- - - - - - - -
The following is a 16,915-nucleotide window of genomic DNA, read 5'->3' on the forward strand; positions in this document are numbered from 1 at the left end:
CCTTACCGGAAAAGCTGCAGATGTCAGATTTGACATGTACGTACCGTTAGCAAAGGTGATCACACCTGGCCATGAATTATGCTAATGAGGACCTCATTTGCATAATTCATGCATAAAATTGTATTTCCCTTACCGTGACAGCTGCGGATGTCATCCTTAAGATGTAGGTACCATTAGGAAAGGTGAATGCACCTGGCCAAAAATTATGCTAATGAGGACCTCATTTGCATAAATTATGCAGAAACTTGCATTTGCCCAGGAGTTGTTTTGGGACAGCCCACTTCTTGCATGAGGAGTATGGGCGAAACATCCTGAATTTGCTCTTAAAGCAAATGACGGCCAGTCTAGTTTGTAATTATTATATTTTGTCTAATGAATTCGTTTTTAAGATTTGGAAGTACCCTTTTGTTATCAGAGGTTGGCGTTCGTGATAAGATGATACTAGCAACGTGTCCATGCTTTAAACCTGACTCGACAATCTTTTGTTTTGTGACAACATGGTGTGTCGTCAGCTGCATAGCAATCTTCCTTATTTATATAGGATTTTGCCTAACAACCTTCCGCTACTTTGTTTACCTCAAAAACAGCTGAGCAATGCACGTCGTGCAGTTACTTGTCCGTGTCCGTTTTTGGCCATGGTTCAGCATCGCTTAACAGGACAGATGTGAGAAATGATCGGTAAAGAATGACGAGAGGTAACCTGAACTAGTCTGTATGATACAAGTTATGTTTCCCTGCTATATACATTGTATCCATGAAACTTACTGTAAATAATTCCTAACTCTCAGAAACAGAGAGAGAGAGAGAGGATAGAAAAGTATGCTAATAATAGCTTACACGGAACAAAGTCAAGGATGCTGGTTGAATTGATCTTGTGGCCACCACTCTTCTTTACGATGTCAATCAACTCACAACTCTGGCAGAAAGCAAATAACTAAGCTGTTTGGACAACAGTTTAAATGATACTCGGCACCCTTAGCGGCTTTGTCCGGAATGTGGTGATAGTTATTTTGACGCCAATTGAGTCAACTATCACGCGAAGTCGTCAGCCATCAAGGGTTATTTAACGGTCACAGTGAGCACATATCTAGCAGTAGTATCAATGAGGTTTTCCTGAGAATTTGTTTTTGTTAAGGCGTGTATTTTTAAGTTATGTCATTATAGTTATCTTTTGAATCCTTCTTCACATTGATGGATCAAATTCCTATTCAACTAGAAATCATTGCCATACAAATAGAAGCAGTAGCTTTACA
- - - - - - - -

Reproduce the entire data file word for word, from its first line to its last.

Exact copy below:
The following is a 16,915-nucleotide window of genomic DNA, read 5'->3' on the forward strand; positions in this document are numbered from 1 at the left end:
CCTTACCGGAAAAGCTGCAGATGTCAGATTTGACATGTACGTACCGTTAGCAAAGGTGATCACACCTGGCCATGAATTATGCTAATGAGGACCTCATTTGCATAATTCATGCATAAAATTGTATTTCCCTTACCGTGACAGCTGCGGATGTCATCCTTAAGATGTAGGTACCATTAGGAAAGGTGAATGCACCTGGCCAAAAATTATGCTAATGAGGACCTCATTTGCATAAATTATGCAGAAACTTGCATTTGCCCAGGAGTTGTTTTGGGACAGCCCACTTCTTGCATGAGGAGTATGGGCGAAACATCCTGAATTTGCTCTTAAAGCAAATGACGGCCAGTCTAGTTTGTAATTATTATATTTTGTCTAATGAATTCGTTTTTAAGATTTGGAAGTACCCTTTTGTTATCAGAGGTTGGCGTTCGTGATAAGATGATACTAGCAACGTGTCCATGCTTTAAACCTGACTCGACAATCTTTTGTTTTGTGACAACATGGTGTGTCGTCAGCTGCATAGCAATCTTCCTTATTTATATAGGATTTTGCCTAACAACCTTCCGCTACTTTGTTTACCTCAAAAACAGCTGAGCAATGCACGTCGTGCAGTTACTTGTCCGTGTCCGTTTTTGGCCATGGTTCAGCATCGCTTAACAGGACAGATGTGAGAAATGATCGGTAAAGAATGACGAGAGGTAACCTGAACTAGTCTGTATGATACAAGTTATGTTTCCCTGCTATATACATTGTATCCATGAAACTTACTGTAAATAATTCCTAACTCTCAGAAACAGAGAGAGAGAGAGAGGATAGAAAAGTATGCTAATAATAGCTTACACGGAACAAAGTCAAGGATGCTGGTTGAATTGATCTTGTGGCCACCACTCTTCTTTACGATGTCAATCAACTCACAACTCTGGCAGAAAGCAAATAACTAAGCTGTTTGGACAACAGTTTAAATGATACTCGGCACCCTTAGCGGCTTTGTCCGGAATGTGGTGATAGTTATTTTGACGCCAATTGAGTCAACTATCACGCGAAGTCGTCAGCCATCAAGGGTTATTTAACGGTCACAGTGAGCACATATCTAGCAGTAGTATCAATGAGGTTTTCCTGAGAATTTGTTTTTGTTAAGGCGTGTATTTTTAAGTTATGTCATTATAGTTATCTTTTGAATCCTTCTTCACATTGATGGATCAAATTCCTATTCAACTAGAAATCATTGCCATACAAATAGAAGCAGTAGCTTTACA